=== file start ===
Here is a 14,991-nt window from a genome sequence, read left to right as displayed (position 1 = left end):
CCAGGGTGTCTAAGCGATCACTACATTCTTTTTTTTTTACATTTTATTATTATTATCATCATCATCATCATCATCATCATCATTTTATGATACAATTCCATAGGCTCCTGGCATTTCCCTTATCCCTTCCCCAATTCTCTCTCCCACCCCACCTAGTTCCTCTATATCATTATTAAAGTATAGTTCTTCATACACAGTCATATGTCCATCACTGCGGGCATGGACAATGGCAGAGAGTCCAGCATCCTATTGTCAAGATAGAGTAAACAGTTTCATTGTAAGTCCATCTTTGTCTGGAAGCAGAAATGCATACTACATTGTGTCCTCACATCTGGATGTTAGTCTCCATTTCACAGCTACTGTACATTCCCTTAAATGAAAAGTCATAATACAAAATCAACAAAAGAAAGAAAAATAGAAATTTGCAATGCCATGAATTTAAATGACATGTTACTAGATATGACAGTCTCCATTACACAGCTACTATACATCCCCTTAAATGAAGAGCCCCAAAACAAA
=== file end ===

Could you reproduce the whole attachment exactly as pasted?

Here is a 14,991-nt window from a genome sequence, read left to right as displayed (position 1 = left end):
CCAGGGTGTCTAAGCGATCACTACATTCTTTTTTTTTTACATTTTATTATTATTATCATCATCATCATCATCATCATCATCATTTTATGATACAATTCCATAGGCTCCTGGCATTTCCCTTATCCCTTCCCCAATTCTCTCTCCCACCCCACCTAGTTCCTCTATATCATTATTAAAGTATAGTTCTTCATACACAGTCATATGTCCATCACTGCGGGCATGGACAATGGCAGAGAGTCCAGCATCCTATTGTCAAGATAGAGTAAACAGTTTCATTGTAAGTCCATCTTTGTCTGGAAGCAGAAATGCATACTACATTGTGTCCTCACATCTGGATGTTAGTCTCCATTTCACAGCTACTGTACATTCCCTTAAATGAAAAGTCATAATACAAAATCAACAAAAGAAAGAAAAATAGAAATTTGCAATGCCATGAATTTAAATGACATGTTACTAGATATGACAGTCTCCATTACACAGCTACTATACATCCCCTTAAATGAAGAGCCCCAAAACAAA